HS2 win High Court injunction to prevent peaceful protests
A NEW ruling restricts people's right to protest along the HS2 route - which passes through Buckinghamshire. HS2 Ltd, the company behind the new high-speed railway line under construction throughout the UK, has today September 20) won a High Court injunction which prevents people protesting. The route-wide injunction makes it a criminal offence for anyone to enter what the company calls "HS2 land" or delay its operations.
It also criminalises "slow walking in front of vehicles in the vicinity of the HS2 Land". A spokesperson for HS2 Ltd said: "HS2 Ltd welcomes this Judgment and its approval of the route-wide injunction. As Justice Knowles makes clear, this injunction will not, and is not intended to, stop legitimate protest.
"Instead, we hope the injunction will prevent the violence, intimidation, and criminal damage these protests have frequently caused, harming the HS2 project and those working on it, and costing the UK taxpayer millions of pounds. "The construction of HS2 is playing a vital role in Britain's economic recovery from the pandemic, with almost 28,000 people already working on the project and tens of thousands of additional jobs supported through our supply chain. We urge everyone who cares about our natural environment to support a project that is providing work across the UK today, and in the future will get people out of cars, off planes and onto zero carbon rail travel."
The Berkshire, Buckinghamshire & Oxfordshire Wildlife Trust (BBOWT) has long opposed HS2, not least because of the impact the project will have on its nature reserves. The Wildlife Trust says the ruling threatens people's right to peacefully protest the construction. Matthew Stanton, Head of Planning and Advocacy for BBOWT, said:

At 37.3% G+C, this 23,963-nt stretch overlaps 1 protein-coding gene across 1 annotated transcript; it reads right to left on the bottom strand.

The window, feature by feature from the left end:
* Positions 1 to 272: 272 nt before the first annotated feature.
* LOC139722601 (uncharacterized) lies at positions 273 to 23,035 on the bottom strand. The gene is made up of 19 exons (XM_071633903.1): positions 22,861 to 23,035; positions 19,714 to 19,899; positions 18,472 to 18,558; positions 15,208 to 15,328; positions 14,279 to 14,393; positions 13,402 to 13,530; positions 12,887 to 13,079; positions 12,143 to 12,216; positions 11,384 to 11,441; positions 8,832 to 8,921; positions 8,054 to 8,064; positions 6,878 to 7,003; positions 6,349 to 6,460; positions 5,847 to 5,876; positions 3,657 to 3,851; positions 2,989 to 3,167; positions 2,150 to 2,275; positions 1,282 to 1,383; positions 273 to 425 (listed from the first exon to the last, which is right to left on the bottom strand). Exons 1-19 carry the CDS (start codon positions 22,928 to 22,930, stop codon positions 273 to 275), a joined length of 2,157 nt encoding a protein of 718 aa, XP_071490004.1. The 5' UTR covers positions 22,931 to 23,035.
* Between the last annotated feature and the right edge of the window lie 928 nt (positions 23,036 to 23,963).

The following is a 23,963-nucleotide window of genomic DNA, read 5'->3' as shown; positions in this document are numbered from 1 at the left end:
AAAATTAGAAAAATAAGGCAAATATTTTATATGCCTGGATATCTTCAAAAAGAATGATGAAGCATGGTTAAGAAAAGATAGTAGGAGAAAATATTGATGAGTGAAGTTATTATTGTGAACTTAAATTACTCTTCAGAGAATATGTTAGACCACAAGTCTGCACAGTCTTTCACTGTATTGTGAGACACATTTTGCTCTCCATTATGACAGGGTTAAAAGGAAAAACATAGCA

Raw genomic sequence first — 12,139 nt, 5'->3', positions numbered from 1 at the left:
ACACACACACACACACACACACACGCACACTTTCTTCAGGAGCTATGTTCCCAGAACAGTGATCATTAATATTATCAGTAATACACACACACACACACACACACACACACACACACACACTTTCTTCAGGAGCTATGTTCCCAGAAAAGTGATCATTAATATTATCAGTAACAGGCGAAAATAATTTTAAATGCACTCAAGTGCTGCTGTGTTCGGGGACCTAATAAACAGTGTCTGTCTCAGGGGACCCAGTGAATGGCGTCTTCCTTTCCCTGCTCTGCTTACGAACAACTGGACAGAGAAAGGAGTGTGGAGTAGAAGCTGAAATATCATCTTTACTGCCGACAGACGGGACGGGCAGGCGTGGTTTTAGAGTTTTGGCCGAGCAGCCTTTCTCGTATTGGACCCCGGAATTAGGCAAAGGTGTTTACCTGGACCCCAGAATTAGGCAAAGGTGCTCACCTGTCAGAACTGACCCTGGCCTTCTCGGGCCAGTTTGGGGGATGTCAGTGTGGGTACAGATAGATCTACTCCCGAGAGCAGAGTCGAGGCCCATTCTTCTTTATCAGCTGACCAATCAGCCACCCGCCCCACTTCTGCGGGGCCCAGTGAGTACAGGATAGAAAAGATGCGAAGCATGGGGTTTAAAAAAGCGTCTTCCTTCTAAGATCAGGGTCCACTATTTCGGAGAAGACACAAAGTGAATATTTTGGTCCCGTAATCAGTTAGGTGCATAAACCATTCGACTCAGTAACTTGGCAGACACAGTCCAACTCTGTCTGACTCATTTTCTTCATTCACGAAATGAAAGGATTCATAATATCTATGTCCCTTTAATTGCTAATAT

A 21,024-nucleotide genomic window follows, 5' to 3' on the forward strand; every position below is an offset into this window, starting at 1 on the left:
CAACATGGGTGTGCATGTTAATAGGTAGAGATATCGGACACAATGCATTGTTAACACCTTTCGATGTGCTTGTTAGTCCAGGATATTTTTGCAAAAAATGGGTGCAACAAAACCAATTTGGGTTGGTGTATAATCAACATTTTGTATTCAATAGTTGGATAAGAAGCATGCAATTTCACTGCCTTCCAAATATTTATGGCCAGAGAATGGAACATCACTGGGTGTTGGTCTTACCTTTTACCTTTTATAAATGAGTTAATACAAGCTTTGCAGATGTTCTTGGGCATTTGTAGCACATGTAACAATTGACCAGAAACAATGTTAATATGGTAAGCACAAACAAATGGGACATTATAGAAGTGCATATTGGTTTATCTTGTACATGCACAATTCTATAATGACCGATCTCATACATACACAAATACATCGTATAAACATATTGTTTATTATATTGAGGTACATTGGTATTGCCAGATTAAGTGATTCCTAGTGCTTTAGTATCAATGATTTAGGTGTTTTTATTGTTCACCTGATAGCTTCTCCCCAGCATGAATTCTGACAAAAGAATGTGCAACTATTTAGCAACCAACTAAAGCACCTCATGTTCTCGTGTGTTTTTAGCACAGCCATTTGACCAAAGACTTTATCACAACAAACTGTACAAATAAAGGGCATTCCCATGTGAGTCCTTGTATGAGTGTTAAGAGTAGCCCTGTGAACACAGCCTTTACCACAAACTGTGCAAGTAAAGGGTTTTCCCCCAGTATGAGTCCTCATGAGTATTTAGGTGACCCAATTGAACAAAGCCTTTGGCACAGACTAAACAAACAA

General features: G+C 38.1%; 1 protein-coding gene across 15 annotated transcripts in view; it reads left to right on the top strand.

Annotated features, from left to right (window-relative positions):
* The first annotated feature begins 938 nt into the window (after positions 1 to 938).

"This injunction restricts people's right to protest peacefully against this environmental disaster.
This is an affront to democracy, undermining people's rights to make their voices heard. "HS2 Ltd has continued to fail in its duties to protect nature and, while we do not support illegal protest, people must be allowed to protest against this peacefully, without fear of breaking the law." The rail company took ownership of parts of the charity's Calvert Jubilee reserve between Bicester and Buckingham in 2020 to facilitate the construction.
Security staff have already been accused of being heavy-handed and some BBOWT members have complained to the Trust that they have been intimidated by these staff and have avoided the nature reserves in question as a consequence. Mr Stanton warned that "Emboldening security staff with such an injunction risks making the situation worse". He also warned that HS2's fencing in some areas is so poor that visitors to some of the Trust's nature reserves were able to freely wander onto "HS2 Land" without even realising it.
Should they accidently walk onto HS2 land they could technically find themselves facing criminal proceedings under the terms of the injunction. The injunction also forbids people from obstructing or interfering with the movement of vehicles, equipment or people accessing "HS2 Land". A person doesn't even need to be on "HS2 Land" to risk being imprisoned.
By way of example, should a person choose to stand on a road whilst a HS2 lorry is trying to turn into "HS2 Land", they risk prison. The court order even states that "slow walking in front of vehicles in the vicinity of the HS2 Land" would be illegal. HS2 says it does not intend to "prohibit lawful protest" but BBOWT says it is hard to see what form of peaceful protest remains if standing still or even walking slowly is made illegal.
Mr Stanton concluded: "As a Wildlife Trust we do not support illegal protests, but people are protesting because HS2 Ltd has continued to fail in its duties to protect nature, and people must be able to protest peacefully. The injunction goes too far and will not only stop illegal activities, but makes some forms of peaceful protest illegal as well. "It seems somewhat ironic that an organisation that has caused its own delays at the cost of billions of pounds wants others who cause delays to be fined or imprisoned.
We are deeply disappointed this injunction has been granted."